Solid 93 win team
When they change their name and stop the tomahawk chop I will consider giving them a passing grade.
@wildworldbycs Your a Moron, All local indigenous Americans approve
From the wikipedia “tomahawk chop” entry:
The controversy has persisted since and became national news again during the 2019 National League Division Series. During the series, St. Louis Cardinals relief pitcher and Cherokee Nation member Ryan Helsley was asked about the chop and chant. Helsley said he found the fans’ chanting and arm-motions insulting and that the chop depicts natives “in this kind of caveman-type people way who aren’t intellectual.” Helsley’s comments prompted the Braves to stop handing out foam tomahawks, playing the chop music, or showing the chop graphic when the series returned to Atlanta for Game 5.
“All local indigenous Americans approve.”
Did someone ask every one of them? I’m certain a significant percentage do not approve.
Go to this website:
The Braves and the 41,000 fans attending their games at Truist Park don’t really care, wildworldbycs., but thanks for letting us here at MLBTR know!
@wildworldbycs You forgot to ask the local indigenous American tribe and just asked one that was on the opposing team GET LOST!!
I actually didn’t ask anyone. I just stated my own opinion, which seems appropriate to do in a comments section.. I respect that you have a different opinion and expect that I can have my own. I find the tomahawk chop offensive. It bugs me every time I see it on TV to the point that I avoid Atlanta games. It is pretty clear that you don’t find it offensive. I apologize if my opinion offends you.
I give them an A!
Love the banter. Some pessimistic and others optimistic. I’m of the latter. My take is this like other “Homer’s” I’d love for Dansby to Re-sign and be the SS. However, paying a guy 23-27M per who’s greatest tool is the glove that had to be developed to that level is insane. No way Braves were going to do that deal. I remember very well back in 16,17 when people were ready to run him out of Atlanta when he was hitting 240 in the 8 hole. For context, he makes about 2mil less than FF AAV, Different position yes but who is the better player? I have more but Lastly, people DH or get that they did all that last year without Ozzie. He always gets forgotten about when we are talking about production. Dude was a 30 bomb 85 plus RBI guy not that long ago. He and a healthy FULL yr of Ronald will plug some of the offensive production lost at SS. April 6th is the Braves home opener and Braves Country needs to show up and support this squad no matter who’s at SS or manning LF.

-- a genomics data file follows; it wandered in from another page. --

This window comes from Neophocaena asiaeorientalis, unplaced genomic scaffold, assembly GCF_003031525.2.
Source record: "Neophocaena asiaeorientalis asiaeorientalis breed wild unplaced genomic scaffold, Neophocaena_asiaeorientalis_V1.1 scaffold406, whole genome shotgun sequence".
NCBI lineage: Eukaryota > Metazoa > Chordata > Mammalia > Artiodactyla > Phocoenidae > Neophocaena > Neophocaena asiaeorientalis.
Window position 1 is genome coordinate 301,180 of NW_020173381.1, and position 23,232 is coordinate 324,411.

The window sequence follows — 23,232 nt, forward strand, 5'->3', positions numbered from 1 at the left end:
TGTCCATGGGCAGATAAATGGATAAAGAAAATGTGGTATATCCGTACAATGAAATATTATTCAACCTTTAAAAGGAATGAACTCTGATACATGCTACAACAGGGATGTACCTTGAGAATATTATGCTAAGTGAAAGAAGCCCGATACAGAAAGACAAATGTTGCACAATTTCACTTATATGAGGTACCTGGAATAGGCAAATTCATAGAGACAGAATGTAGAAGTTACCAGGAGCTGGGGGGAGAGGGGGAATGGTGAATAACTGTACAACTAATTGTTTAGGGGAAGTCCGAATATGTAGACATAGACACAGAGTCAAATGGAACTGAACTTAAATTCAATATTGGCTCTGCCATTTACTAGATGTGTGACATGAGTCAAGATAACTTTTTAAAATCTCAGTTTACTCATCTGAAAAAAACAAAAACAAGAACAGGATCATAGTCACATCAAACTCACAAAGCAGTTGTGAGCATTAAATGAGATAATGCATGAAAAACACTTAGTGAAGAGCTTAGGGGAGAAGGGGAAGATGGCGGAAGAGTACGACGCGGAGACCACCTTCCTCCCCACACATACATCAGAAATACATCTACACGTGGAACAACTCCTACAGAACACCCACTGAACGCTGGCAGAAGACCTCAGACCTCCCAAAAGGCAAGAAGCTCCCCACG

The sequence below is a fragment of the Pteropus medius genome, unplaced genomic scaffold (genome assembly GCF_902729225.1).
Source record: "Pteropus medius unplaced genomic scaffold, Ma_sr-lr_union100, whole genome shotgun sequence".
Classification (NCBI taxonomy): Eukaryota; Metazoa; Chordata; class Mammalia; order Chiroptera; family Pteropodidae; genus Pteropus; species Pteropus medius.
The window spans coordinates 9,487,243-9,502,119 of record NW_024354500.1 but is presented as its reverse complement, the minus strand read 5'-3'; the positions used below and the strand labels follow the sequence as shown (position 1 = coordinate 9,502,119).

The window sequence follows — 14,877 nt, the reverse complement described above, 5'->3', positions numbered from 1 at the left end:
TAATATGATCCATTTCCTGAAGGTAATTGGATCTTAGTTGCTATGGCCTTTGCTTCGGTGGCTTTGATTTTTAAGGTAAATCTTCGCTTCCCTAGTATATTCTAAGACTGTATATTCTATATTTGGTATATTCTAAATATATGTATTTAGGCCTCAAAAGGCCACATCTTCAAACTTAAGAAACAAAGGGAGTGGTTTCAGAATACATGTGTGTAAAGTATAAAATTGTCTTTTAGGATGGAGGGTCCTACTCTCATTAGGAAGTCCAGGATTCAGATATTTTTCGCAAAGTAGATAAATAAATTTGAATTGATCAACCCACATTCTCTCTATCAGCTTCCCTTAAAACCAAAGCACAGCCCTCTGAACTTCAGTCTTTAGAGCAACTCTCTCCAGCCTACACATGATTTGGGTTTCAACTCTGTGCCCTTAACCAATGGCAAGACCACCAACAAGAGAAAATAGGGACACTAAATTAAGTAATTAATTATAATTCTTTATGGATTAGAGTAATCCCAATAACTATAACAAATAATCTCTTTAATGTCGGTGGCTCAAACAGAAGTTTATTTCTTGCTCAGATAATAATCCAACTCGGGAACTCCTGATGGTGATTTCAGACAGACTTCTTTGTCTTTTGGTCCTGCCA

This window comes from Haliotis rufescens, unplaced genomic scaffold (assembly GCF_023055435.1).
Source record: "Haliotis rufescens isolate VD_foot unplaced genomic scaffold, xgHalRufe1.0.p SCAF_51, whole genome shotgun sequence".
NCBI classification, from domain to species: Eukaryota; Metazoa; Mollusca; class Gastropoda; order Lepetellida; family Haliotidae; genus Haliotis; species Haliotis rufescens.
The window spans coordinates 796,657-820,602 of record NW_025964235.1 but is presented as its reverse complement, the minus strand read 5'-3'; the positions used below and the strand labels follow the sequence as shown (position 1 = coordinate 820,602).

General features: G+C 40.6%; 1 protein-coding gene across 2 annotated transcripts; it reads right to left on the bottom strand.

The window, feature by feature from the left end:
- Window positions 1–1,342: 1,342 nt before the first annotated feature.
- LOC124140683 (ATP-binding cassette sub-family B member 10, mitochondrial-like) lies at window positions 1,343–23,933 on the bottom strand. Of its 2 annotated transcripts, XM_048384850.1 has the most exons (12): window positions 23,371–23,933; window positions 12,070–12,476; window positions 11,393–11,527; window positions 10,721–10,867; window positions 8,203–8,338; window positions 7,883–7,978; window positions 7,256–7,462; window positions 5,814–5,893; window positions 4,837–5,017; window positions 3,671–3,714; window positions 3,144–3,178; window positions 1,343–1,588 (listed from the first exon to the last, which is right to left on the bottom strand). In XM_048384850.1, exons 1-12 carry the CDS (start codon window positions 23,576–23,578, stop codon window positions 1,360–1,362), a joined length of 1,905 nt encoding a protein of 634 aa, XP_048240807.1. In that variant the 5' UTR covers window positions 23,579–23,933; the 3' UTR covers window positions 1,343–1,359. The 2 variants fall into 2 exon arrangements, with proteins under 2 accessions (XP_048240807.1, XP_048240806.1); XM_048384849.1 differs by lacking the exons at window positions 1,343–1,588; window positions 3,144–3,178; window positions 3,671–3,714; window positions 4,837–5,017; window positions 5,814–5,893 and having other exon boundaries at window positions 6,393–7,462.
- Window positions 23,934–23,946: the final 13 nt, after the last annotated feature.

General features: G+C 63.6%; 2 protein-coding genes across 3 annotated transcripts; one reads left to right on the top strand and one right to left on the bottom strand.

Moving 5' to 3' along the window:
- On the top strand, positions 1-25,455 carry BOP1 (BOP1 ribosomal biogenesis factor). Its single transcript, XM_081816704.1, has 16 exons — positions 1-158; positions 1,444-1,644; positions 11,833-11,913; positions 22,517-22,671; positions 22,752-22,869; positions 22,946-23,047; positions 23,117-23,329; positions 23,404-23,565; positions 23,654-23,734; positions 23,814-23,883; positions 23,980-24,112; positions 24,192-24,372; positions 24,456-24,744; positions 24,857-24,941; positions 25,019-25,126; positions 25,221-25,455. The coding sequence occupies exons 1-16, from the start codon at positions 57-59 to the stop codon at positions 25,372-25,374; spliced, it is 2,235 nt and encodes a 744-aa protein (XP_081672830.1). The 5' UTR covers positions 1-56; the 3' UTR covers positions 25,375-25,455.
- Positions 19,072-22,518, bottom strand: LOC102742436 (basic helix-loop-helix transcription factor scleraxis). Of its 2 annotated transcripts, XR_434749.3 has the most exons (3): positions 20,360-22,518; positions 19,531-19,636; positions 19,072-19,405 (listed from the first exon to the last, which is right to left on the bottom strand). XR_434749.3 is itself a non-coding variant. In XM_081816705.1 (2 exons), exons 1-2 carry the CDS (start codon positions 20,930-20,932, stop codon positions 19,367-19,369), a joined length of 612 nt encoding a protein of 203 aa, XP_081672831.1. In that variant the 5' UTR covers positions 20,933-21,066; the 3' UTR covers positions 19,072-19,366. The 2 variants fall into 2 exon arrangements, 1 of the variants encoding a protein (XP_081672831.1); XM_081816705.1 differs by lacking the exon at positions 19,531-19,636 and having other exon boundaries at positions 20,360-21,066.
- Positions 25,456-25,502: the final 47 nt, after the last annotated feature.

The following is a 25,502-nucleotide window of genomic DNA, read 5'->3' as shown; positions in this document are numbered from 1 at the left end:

Correction*People forget not DH
If Olson and Albies make up the “left” side of the infield that will be a huge violation of the new shift rules.
I’m happy the braves let dansby walk but still think it was a poor off-season.
Don’t like flipping Contreras or Muller-both have really high ceilings and are controllable for a long time. Don’t like the bullpen additions. Pretty apathetic to the Murphy signing. Generally dislike the lack of pitching depth that is currently on this team and how they are handling shortstop seems ridiculous.
What other pieces would you have liked the Braves to add? Murphy is a massive upgrade over Contreras. Muller was leapfrogged by about 5-6 other prospects. Not sure what you see in the lack of pitching depth. The Braves can run about 7-8 guys out there to start. They have one of the deeper SP rotations in the majors. I have hesitancy that AA is actually going to run Arcia out as the opening day SS….something is brewing.
I like Murohy.
I hate letting Swanson walk.
Didn’t address the corner outfield.
The degree of programming of you robots is ridiculous. There is nothing the Braves or their fans do that is even slightly racist. They are not depicting Indians in any insulting way. They are chopping a tomahawk. It is not an insult. Teams named themselves after natives out of respect. I live in Georgia and it is flat out remarkable the esteem in which people here hold Native Americans. If they think they even have slight bit of native blood they go around bragging about it to anyone who will listen. You are so off base that I’m questioning why I’m even writing this. Apply “whoever smelt it dealt it” to shouting “that’s racist!” and you will be closer to the truth.
I think Redskins is offensive, but the Braves? Nah. Everyone would like to be a Brave. Braves are cool. It’s like calling the team the Atlanta Badasses.